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Drag coefficient of a sphere (please help!)

  1. Jan 21, 2013 #1
    While writing a physics report, I obtained a data that
    for balls of rough surfaces, there is a higher drag force and thus
    the ball can stay stable at a much smaller angle when put up in an airstream.
    However, while analyzing this result, I found out that the drag coefficient is not always
    bigger for rough spheres : it depends on the reynolds number of the flow.
    I would really like to know whether the flow past a sphere
    (in my experiment, styrofoam balls) is attached flow (Stokes flow) and steady separated flow, separated unsteady flow, separated unsteady flow with a laminar boundary layer at the upstream side, or post-critical separated flow, with a turbulent boundary layer.
    Put simply, what is the reynolds number of the air coming out of an air supply?
    For further information, the air supply used in our lab was SF-9216, PASCO.
  2. jcsd
  3. Jan 26, 2013 #2
    After discussion with an intimate physics professor, we reached contradicting results:
    like in the case of golf balls, the rough surface can make air pockets,
    or when the air meets a certain condition (some sort of Reynolds number boundaries)
    the drag coefficient is bigger for rougher spheres.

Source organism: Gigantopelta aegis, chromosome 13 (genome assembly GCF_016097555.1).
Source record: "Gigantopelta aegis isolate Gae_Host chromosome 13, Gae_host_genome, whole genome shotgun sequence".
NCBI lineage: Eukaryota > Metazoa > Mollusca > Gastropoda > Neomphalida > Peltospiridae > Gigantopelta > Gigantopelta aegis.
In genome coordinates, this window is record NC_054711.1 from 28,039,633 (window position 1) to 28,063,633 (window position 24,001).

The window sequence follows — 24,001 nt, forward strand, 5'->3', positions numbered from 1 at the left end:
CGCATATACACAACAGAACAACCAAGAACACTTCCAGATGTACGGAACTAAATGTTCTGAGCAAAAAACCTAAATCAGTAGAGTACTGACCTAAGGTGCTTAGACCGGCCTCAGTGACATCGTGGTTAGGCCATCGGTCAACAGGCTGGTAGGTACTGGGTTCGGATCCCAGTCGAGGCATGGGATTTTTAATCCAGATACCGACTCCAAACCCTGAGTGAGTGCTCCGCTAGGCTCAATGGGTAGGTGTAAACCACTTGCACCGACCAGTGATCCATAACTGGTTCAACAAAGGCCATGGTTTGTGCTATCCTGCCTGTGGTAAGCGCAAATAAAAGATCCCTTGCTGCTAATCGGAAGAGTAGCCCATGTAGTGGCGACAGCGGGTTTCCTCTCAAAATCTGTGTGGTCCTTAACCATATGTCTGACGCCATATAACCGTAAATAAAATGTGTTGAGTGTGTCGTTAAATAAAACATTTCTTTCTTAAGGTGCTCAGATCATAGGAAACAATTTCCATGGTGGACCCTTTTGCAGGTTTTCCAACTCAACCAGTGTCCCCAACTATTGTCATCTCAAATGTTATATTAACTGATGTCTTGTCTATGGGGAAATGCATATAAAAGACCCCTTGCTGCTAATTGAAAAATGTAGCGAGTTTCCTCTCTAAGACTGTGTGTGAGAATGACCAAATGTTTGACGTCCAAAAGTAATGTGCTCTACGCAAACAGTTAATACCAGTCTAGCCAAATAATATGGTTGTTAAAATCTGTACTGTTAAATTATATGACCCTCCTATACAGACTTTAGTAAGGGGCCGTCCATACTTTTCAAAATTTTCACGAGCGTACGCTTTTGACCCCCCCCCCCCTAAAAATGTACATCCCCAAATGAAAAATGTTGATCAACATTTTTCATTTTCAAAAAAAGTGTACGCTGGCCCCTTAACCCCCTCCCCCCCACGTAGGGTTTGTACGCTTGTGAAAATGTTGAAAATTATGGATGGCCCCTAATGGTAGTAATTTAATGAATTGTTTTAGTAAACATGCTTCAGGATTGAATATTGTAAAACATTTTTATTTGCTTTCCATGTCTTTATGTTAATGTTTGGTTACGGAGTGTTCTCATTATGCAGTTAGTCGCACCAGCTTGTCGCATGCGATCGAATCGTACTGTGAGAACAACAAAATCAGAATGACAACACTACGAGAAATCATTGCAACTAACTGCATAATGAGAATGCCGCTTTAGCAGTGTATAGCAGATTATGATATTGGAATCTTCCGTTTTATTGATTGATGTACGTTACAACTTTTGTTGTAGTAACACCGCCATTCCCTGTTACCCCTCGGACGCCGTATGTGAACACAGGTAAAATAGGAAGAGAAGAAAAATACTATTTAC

Also, we concluded that the air flow from the supply is turbulent.
    Could you please help us out? Thank you!
  4. Jan 26, 2013 #3


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    Last edited by a moderator: May 6, 2017
  5. Jan 26, 2013 #4


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    The reynolds number is not determined by your air supply. It is based on the size of your object and the velocity of the air around it. Assuming that your supply gives a reasonably smooth flow (not always a guarantee), you can calculate the reynolds number using the equation Re = ρvL/μ, where ρ is the density of the fluid (air, in this case), v is the velocity of the fluid, L is a characteristic dimension of your object (for a sphere, this would be the diameter), and μ is the viscosity of the fluid. Density and viscosity can be calculated or looked up on a table based on the temperature and pressure of the air in your lab, and you should be able to measure your flow velocity directly (or if you do not have that capability, it may be specified in the manual of your air supply).

    Once you know the reynolds number, then you will have a better idea of what kind of flow conditions your sphere will have around it, and that will determine the effect that dimples will have.

    (Wiki even has a fairly nice image showing the relevant flow regimes: http://upload.wikimedia.org/wikipedia/commons/3/3f/Reynolds_behaviors.png)
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